Mental Health, Autism & Learning Disabilities in the Criminal Courts

Information for magistrates, district judges and court staff

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Right to a fair trial summary


  • The right to a fair trial for everyone charged with a criminal offence is enshrined in the criminal courts of England and Wales. Defendants have a number of minimum rights which have been further strengthened through case law.
  • Defendants should be supported, as necessary, to understand what is happening in court, and to participate in proceedings; and guidance exists.
  • Vulnerability, disability or communication difficulties do not mean that an individual is unable to participate effectively in proceedings or to enter a plea. Reasonable adjustments should be made to enhance decision-making capacity. 
  • The Mental Capacity Act states that an individual’s mental capacity should be assumed unless it is demonstrated that they lack capacity. Mental capacity can be affected for a number of reasons; for example, because of a mental illness, brain injury, stroke or due to alcohol or drugs. In these situations, mental capacity may be slightly reduced or severely reduced, and may be reduced for a short period of time or be longer lasting. The mental capacity of people with a learning disability is unlikely to change very much unless they are also affected for other reasons – including those shown above. For most people, their mental capacity can be enhanced though the use of reasonable adjustments; and this is a requirement of the Equality Act.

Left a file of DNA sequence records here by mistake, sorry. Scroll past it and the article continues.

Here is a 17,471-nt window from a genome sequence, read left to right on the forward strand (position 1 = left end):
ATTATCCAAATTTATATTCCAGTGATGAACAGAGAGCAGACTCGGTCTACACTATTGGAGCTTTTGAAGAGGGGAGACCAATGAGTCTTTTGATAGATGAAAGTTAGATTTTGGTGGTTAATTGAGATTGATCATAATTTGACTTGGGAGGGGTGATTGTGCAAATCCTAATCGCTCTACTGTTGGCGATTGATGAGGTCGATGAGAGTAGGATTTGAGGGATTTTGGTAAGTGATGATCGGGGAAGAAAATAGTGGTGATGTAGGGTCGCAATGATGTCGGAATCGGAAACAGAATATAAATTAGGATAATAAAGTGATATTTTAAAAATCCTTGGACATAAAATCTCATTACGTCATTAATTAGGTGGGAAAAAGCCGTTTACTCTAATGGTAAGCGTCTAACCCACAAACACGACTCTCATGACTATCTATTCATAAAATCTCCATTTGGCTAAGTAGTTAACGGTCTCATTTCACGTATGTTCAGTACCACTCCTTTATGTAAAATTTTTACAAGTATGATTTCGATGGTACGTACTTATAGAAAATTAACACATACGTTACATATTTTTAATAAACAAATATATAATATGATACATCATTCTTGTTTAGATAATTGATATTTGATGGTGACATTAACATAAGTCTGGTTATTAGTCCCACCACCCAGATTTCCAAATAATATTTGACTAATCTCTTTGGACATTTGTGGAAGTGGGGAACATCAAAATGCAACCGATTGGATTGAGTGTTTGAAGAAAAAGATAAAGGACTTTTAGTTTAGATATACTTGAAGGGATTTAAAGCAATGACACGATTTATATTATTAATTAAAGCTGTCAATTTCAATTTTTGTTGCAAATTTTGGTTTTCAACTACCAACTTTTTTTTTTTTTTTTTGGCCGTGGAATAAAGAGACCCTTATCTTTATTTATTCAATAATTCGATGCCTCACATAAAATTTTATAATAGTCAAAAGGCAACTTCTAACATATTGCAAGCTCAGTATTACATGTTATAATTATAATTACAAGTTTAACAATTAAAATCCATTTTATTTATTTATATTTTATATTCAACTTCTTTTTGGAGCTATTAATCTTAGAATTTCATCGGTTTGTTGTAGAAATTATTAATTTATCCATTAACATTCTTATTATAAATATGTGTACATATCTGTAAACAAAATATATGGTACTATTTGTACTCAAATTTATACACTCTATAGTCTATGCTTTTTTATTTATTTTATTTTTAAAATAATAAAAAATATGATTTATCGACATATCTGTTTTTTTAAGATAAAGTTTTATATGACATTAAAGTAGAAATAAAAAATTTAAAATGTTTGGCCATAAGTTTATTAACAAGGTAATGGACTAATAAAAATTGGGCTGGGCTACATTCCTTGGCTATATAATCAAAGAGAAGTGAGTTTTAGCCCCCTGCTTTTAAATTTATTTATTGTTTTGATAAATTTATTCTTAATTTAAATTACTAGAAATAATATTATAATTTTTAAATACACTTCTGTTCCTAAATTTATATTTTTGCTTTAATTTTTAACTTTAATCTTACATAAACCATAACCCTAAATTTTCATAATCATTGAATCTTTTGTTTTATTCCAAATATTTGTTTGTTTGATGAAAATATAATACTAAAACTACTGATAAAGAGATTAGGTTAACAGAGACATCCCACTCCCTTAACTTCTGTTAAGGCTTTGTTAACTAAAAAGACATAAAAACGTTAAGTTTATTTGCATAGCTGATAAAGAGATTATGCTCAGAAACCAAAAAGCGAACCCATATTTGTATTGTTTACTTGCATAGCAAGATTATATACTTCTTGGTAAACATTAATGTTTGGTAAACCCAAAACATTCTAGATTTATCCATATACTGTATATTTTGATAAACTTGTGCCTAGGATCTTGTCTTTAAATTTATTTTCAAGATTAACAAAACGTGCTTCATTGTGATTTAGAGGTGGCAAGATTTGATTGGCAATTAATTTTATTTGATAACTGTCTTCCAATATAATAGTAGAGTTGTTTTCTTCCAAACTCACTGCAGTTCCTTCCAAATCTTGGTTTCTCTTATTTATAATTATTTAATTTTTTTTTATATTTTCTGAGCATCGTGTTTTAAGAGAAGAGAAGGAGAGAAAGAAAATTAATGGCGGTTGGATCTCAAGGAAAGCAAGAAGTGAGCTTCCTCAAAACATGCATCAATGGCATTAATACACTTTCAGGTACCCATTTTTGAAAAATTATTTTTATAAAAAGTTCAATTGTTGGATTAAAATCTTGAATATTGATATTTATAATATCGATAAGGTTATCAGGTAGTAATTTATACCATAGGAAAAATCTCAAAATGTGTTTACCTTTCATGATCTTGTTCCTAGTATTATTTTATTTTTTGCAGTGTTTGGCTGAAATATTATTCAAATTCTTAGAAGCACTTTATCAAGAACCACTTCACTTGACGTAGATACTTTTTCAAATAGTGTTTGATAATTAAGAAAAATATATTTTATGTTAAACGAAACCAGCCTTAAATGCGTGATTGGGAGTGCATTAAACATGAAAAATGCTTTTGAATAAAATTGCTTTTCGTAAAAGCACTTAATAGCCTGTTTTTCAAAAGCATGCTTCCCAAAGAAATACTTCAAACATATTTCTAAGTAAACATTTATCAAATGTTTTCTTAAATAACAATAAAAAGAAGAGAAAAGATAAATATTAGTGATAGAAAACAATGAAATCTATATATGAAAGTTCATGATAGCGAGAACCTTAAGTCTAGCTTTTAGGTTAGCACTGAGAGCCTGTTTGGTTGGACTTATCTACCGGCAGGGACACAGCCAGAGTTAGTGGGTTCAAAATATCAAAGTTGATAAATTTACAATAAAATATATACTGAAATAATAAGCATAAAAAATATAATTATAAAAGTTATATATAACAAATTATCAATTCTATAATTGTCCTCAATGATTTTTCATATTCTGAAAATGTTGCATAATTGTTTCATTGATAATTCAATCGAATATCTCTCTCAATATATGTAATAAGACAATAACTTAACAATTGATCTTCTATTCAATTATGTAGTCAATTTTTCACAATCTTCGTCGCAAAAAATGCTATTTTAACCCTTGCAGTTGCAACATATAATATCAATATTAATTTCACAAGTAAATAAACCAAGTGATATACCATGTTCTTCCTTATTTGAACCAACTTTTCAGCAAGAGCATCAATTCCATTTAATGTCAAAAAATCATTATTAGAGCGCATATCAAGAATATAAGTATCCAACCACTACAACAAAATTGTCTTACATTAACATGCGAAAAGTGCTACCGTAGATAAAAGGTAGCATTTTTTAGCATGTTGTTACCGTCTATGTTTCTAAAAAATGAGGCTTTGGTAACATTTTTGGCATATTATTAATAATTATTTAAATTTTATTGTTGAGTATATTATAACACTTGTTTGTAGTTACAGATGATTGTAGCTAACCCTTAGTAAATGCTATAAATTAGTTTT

• If you are concerned about a defendant’s ability to participate in proceedings or about their fitness to plead, you should ask your legal adviser for advice.

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